Stellantis Outlines Plans to Become a Mobility Tech Company
By 2030, you might not recognize Chrysler, Dodge, Jeep, and Ram. The parent company of those four auto brands, Stellantis, has outlined its bold plan to become a “sustainable mobility technology company” by 2030. The plan includes four new electric vehicle (EV) platforms with sophisticated new electrical architectures and software that will deliver a planned $22.6 billion in high-margin profit while contributing a further $1.1 billion in cost savings.
Starting with the coming models, the Chrysler Airflow Concept points to the direction in which Stellantis is heading. Four new EV platforms will underpin everything in the Stellantis 14-brand global product portfolio, from small cars to commercial vans to rugged SUVs to full-size pickup trucks.
The company says that the first of these platforms will be ready by 2024, with others following by 2030. And they will all be connected, powered by software that does everything from creating brand differentiation between makes and entertaining occupants to providing additional safety features and subscription-based services. Pointing to the latest Jeep Grand Cherokee and Wagoneer/Grand Wagoneer models and their multitude of available interior screens, a company spokesperson said they represent only the beginning of what’s possible.
Each of the coming EV platforms will feature:
- STLA Brain, a new electrical architecture with artificial intelligence capability
- STLA Smart Cockpit user experience and connected service technologies
- STLA AutoDrive Level 3 and Level 4 autonomous driving systems
Stellantis says it has partnered with iPhone maker Foxconn to develop STLA Smart Cockpit and is working with BMW (Level 3) and Waymo (Level 4) on STLA AutoDrive. The company is also re-training or hiring up to 4,500 people to develop, bring to market, and continually improve upon STLA Brain, Smart Cockpit, and AutoDrive.
Here are some use-case examples of how this transformation may affect people who buy Stellantis vehicles:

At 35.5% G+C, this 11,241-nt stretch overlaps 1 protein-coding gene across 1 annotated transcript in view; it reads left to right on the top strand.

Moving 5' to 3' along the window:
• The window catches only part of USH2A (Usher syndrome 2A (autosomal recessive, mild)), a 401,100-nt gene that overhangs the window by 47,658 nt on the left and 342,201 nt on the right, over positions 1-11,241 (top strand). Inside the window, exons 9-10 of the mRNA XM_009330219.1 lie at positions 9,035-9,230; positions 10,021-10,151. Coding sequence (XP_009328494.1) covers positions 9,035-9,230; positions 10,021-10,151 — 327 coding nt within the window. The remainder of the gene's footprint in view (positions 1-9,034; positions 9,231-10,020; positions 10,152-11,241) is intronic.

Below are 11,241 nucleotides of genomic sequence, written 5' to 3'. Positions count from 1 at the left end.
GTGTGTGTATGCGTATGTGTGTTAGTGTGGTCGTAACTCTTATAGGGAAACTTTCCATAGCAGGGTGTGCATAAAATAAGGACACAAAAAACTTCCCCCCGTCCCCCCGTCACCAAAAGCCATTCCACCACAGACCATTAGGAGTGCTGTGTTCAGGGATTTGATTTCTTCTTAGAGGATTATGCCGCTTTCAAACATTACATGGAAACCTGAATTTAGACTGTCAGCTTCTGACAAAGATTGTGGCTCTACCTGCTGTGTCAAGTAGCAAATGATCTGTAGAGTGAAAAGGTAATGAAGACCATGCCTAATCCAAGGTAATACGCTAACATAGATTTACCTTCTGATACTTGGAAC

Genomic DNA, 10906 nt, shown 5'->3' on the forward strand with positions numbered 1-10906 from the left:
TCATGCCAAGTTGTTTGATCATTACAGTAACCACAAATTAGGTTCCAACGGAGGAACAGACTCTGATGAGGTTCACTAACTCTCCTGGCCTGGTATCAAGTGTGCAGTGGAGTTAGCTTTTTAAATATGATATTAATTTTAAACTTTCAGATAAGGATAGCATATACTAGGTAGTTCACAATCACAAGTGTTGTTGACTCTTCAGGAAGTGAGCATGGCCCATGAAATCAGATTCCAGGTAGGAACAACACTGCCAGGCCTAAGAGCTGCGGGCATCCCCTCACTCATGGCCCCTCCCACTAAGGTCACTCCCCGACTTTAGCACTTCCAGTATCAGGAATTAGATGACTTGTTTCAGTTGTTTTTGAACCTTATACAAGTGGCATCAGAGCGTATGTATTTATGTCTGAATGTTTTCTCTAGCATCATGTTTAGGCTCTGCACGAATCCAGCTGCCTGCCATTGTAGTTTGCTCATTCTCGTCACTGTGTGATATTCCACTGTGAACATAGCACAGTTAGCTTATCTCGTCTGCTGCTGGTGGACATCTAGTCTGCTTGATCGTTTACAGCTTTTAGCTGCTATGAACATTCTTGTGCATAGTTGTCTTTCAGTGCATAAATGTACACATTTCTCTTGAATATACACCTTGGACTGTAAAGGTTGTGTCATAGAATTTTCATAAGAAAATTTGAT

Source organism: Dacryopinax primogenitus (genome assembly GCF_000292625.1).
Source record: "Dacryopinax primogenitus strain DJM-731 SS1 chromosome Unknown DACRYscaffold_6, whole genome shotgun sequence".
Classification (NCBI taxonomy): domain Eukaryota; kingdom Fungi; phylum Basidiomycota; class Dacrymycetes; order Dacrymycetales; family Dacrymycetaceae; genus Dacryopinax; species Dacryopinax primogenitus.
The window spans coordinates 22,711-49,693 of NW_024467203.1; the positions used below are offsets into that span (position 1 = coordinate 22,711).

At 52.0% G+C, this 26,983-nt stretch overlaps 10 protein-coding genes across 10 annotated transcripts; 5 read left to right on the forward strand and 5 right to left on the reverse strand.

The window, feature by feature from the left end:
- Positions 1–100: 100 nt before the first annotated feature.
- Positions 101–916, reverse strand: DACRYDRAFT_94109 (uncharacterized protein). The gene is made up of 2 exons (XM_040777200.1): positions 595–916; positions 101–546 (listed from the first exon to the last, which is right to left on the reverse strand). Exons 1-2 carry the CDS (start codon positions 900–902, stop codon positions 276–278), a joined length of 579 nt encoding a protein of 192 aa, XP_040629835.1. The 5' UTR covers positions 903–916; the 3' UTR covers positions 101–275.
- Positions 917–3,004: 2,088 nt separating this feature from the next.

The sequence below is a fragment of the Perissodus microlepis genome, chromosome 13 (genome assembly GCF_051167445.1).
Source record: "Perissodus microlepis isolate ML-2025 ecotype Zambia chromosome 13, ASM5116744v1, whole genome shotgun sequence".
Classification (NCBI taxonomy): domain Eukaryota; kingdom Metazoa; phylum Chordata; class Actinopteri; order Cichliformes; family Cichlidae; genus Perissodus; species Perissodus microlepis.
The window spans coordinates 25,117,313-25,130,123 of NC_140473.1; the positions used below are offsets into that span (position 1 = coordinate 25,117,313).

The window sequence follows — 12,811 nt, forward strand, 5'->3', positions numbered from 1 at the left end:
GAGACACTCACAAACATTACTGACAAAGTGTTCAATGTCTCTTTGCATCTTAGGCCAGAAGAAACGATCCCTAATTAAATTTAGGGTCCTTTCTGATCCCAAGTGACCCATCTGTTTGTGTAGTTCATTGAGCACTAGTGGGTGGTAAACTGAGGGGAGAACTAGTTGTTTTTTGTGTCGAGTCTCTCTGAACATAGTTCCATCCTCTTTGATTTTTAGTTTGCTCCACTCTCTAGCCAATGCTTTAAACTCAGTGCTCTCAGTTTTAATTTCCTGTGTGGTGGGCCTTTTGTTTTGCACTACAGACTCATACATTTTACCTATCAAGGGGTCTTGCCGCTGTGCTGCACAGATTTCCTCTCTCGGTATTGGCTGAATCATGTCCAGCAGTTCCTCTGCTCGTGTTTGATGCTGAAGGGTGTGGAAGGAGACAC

- Ability to interact with a vehicle by voice, touch, gesture, and even a glance. Stellantis envisions a situation in which you can glance at a parking spot, nod your head, and the car will autonomously park there
- Personalization and customer care options based on what you prefer to have in a vehicle, including high-end upgrades for luxury customers
- Jeep Trails connectivity plan to foster community, support active lifestyles, and provide remote Wi-Fi access without a cellular connection
- Dodge performance upgrades that owners can pay for when they become available, adding power for improved acceleration
- Ram hauling and towing upgrades that owners can pay for to increase a truck’s capabilities
- On-demand autonomous driving capability for a long road trip
- Usage-based auto insurance; customers pay only for what they use
- More efficient business fleet operation and management through EcoDrive and Geolocation services
Stellantis believes that “cars are the ultimate mobile devices” of the future, each vehicle serving as a “personalized living space.” Its plans will allow the company to enjoy what it says will be a “priceless, constant connection” with its customers that will enable it to strengthen owner relationships over time and offer new products and services through the capture of “actionable intelligence.” Profit margins, estimates Stellantis, will be on par with existing big tech companies.
So, if you want a gas-fueled, tire-shredding, V8-powered car, truck, or SUV from a Stellantis brand, you’d better cough up the cash sooner than later. As Stellantis Chief Technology Officer Ned Curic predicts, the industry transformation to EVs and software-based services “will be rapid and really big.”
And it’s already underway.
Stellantis is the source of information for this article. It was accurate on December 7, 2021, but it may have changed since that date.